Sunday, 18 June 2017

Antibiotics are a potential link to bowel cancer precursor


A new study has found that people who take antibiotics over long time are more at risk of developing growths on the bowel that could be a precursor to cancer.
The research forms part of a wider line of scientific inquiry about the effect that antibiotics and other antimicrobials have on the human digestive tract and that microorganisms that live within it. Antibiotics are designed to kill harmful bacteria but they are not precise and they kill beneficial bacteria as well. If the balance slips too far and too many beneficial bacteria are killed, this imbalance has been linked to adverse health events. The likelihood of this change to the body's microbiome is greater the longer the period of time that a course of medication is taken for. The term microbiome refers to the microorganisms living in a given ecological niche - in this case the human intestines.

Data about long-term antibiotic use and bowel growths comes from a major U.S. trial called the Nurses' Health Study, which reviewed data from 16,000 nurses. The main findings, as summarized by BBC Science, were:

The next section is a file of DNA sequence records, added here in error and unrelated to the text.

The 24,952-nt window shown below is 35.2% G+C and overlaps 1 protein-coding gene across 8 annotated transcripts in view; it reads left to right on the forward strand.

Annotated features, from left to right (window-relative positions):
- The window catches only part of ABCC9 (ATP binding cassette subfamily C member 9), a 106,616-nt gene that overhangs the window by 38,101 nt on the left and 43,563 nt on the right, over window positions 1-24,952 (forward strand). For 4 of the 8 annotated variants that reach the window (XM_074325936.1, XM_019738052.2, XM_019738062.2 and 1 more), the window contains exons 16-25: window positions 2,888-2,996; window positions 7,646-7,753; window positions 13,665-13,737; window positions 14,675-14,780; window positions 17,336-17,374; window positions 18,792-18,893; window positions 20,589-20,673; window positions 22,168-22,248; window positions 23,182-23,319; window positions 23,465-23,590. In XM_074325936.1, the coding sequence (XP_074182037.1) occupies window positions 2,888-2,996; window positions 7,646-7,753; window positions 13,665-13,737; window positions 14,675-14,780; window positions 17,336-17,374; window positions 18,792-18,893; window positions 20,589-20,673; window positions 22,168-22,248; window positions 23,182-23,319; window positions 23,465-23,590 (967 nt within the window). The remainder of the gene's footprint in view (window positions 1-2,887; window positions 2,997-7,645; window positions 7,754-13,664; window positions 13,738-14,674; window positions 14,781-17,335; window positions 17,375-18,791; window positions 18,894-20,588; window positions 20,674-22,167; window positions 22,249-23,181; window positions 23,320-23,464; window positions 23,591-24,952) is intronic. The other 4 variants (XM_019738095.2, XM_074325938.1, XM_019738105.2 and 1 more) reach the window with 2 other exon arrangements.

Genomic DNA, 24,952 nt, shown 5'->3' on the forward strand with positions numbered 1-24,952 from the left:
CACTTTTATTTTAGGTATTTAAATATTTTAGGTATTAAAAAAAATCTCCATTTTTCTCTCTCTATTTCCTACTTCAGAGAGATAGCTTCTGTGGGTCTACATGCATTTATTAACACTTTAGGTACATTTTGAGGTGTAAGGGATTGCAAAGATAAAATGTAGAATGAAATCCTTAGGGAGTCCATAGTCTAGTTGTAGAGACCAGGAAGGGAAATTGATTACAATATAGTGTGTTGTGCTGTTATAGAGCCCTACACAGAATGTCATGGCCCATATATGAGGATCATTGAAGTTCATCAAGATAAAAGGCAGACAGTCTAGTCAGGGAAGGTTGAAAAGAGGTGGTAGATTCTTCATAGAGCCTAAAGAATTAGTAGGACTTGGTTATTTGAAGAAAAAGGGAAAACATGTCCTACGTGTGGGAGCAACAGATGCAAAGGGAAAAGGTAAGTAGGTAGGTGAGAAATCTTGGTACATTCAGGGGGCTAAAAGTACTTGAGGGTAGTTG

Nurses who took antibiotics for two months or more, aged between of 20 and 39 years, were more likely to be diagnosed with bowel polyps (called adenomas) compared with people who had not taken long-term antibiotics
Nurses who had taken antibiotics for two months or more in their 40s and 50s were even more likely to be diagnosed with an adenoma decades later.
This led the researchers to conclude: "Antibiotics fundamentally alter the gut microbiome, by curbing the diversity and number of bacteria, and reducing the resistance to hostile bugs." This led principal scientist Yin Cao of Harvard University to tell The Tribune: "The findings, if confirmed by other studies, suggest the potential need to limit the use of antibiotics and sources of inflammation that may drive tumor formation."
While the new research, which examines cases of long-term antibiotic use with signs of growth, signals a potential link to cancer, what is being reported is bowel polyps. These are tiny growths on the lining of bowel. These growths are common and they affect around one fifth of the population. In many cases these growths do not cause any symptoms and do not become cancerous. However, some can, if untreated, become cancerous.
The research is published in the journal Gut, in a paper titled "Long-term use of antibiotics and risk of colorectal adenoma."
This is an observational study so no firm conclusions can be drawn about cause and effect. Readers should be aware that this article refers to one study and that further research is needed in this area. Any person on antibiotics should continue with their course and raise any concerns with a medical professional.


Posted by Dr. Tim Sandle